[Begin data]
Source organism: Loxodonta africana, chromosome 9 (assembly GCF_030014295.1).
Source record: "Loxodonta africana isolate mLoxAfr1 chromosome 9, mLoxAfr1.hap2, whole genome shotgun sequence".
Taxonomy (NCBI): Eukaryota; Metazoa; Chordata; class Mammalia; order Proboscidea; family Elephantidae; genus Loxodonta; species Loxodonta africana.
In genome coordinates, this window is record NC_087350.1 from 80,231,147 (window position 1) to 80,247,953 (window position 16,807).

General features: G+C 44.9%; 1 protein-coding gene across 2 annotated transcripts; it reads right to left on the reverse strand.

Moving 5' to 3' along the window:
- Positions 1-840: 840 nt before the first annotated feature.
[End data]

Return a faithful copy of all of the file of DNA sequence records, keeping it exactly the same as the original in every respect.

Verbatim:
Source organism: Loxodonta africana, chromosome 9 (assembly GCF_030014295.1).
Source record: "Loxodonta africana isolate mLoxAfr1 chromosome 9, mLoxAfr1.hap2, whole genome shotgun sequence".
Taxonomy (NCBI): Eukaryota; Metazoa; Chordata; class Mammalia; order Proboscidea; family Elephantidae; genus Loxodonta; species Loxodonta africana.
In genome coordinates, this window is record NC_087350.1 from 80,231,147 (window position 1) to 80,247,953 (window position 16,807).

General features: G+C 44.9%; 1 protein-coding gene across 2 annotated transcripts; it reads right to left on the reverse strand.

Moving 5' to 3' along the window:
- Positions 1-840: 840 nt before the first annotated feature.